Many people are concerned about social support when they’re in recovery. A strong and supportive social network is crucial for anyone trying to recover. This looks different depending on whether you choose inpatient treatment or outpatient treatment. 

When you choose inpatient treatment, you know that you’re getting support from people who understand what you’re going through. This comes in the form of group therapy and the fact that you’re only surrounded by medical professionals and other patients. 

While this support might not be as comfortable as the support from the people you know, it does come with the security of knowing that these people won’t judge you. 

On the other hand, many people need their friends and family to recover. Someone with strong family bonds may feel stifled or stressed if they’re isolated from them. For them, outpatient is a great decision. 

People in intense outpatient programs (IOP) still get to go to group therapy sessions. They often get the best of both worlds as far as social support goes. 

Overall, this depends on your outside support network. 


One of the biggest differences between inpatient and outpatient rehab is the intensity of the programs. While outpatient rehabilitation programs are intense, they don’t have the same around-the-clock care and work that inpatient programs offer.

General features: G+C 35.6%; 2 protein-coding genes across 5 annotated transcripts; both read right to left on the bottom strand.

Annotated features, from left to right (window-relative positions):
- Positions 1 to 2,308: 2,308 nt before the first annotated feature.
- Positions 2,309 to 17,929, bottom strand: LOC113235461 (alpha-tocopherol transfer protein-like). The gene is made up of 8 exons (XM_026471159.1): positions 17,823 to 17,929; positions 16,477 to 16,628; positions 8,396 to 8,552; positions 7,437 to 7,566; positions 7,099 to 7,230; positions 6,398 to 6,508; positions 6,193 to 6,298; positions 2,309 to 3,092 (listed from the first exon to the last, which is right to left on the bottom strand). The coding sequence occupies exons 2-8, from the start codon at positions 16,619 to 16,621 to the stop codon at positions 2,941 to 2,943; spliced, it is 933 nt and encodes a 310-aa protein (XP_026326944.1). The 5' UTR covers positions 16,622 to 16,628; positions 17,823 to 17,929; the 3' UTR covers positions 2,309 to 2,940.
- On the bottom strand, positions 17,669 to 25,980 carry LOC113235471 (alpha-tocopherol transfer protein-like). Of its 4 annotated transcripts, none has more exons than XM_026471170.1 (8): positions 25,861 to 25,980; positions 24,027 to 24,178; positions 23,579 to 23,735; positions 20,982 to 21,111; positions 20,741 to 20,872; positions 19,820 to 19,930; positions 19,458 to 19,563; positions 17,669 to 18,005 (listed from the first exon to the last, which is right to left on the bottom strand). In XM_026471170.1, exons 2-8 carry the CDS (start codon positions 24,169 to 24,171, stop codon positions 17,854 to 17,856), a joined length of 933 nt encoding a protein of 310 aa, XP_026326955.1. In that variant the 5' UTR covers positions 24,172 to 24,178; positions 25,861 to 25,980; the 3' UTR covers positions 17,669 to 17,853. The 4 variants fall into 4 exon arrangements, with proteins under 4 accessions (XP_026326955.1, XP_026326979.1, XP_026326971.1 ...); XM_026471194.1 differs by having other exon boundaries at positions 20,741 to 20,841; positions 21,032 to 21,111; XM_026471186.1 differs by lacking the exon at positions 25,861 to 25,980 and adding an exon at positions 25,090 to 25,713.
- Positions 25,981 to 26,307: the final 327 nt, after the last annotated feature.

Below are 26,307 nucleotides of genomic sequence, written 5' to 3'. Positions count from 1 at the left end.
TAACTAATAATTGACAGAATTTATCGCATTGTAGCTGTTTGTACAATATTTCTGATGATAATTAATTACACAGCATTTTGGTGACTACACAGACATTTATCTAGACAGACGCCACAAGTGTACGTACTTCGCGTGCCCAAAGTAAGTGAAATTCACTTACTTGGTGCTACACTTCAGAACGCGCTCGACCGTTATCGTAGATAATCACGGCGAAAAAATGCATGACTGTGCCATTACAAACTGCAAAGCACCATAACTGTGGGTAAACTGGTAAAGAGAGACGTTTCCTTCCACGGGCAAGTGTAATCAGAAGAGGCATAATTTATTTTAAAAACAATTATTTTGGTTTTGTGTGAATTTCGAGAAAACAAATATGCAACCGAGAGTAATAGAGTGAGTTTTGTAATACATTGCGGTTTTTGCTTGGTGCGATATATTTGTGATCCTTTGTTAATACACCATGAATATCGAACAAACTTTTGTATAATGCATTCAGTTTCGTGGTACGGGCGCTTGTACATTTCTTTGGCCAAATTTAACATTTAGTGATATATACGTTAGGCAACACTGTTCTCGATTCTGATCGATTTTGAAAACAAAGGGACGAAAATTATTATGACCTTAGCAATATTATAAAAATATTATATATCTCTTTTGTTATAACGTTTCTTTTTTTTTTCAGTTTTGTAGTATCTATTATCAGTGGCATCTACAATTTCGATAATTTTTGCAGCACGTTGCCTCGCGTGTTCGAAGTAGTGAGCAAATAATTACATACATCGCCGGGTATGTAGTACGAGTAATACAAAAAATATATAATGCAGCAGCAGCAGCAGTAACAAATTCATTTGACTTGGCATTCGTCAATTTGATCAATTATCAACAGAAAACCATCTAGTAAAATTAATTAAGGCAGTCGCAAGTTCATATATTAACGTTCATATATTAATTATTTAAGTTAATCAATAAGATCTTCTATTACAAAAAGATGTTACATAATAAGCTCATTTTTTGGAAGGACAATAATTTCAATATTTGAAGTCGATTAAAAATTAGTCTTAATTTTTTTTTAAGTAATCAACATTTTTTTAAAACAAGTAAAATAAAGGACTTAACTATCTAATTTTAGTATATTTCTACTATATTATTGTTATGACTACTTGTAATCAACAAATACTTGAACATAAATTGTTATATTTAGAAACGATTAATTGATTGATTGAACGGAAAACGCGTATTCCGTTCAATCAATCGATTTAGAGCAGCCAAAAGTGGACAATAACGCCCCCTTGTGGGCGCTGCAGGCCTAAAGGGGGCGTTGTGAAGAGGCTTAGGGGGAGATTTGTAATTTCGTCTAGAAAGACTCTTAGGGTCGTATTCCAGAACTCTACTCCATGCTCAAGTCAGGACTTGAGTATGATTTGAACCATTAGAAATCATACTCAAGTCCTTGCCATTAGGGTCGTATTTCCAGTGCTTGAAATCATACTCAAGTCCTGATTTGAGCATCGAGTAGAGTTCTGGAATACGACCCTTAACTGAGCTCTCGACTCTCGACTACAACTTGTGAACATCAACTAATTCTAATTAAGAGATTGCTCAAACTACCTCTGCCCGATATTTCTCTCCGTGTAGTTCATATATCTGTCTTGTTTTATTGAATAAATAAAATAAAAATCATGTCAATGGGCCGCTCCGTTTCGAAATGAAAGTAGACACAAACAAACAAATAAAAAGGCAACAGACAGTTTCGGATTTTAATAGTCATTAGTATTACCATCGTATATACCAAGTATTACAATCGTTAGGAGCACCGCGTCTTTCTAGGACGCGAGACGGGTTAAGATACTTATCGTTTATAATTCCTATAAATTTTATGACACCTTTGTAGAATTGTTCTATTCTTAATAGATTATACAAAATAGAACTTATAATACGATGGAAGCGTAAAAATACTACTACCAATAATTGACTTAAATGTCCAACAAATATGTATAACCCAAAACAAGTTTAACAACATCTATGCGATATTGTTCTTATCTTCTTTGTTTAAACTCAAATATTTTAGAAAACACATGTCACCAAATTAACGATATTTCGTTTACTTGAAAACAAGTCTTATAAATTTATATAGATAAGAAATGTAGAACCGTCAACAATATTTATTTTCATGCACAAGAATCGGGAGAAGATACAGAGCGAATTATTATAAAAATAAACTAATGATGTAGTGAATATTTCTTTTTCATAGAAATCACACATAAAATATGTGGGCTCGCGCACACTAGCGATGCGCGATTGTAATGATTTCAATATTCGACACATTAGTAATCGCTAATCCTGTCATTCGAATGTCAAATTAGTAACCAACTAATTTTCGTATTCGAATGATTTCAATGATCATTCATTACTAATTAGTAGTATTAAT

Inpatient programs are full-time therapy and treatment sessions. These are great for people who need extra full-time help that outpatient treatment programs can’t provide. 

Outpatient programs are great for milder cases. While all addiction is serious, some people require less outside help than others. While you’ll still see therapists and doctors, this program doesn’t watch over you 24/7. 

Should You Do Both Programs? 

So why not go through both forms of rehab?

Some people benefit from a combination of residential rehab and outpatient rehab. Oftentimes, people with moderate to serious addiction problems start their rehabilitation with detox. Detox is inherently an inpatient process. 

They could transition to outpatient after this. If they choose to start with inpatient, outpatient isn’t going anywhere, and they can still choose it later.

People can also transition into a high-intensity outpatient treatment that we like to call “partial hospitalization” treatment. This allows people to either live in a sobriety house or at their own homes and go to treatment for several hours per day while still slowly returning to normalcy. 

After your intense treatment is over, outpatient treatment is a great way to transition to a sober lifestyle. 

Residential Rehab or Outpatient Rehab?

At the end of the day, you’re the only person who can decide. Choosing a rehab program isn’t easy. It’s all about what’s best for you. Keep in mind that both residential rehab and outpatient rehab are valuable programs, and both will help you on your path to recovery. 

Are you looking for a rehabilitation center so you can start your recovery journey? We want to help you take your life back. Contact us at Safe & Sound Treatment to get in touch with our admissions specialists today.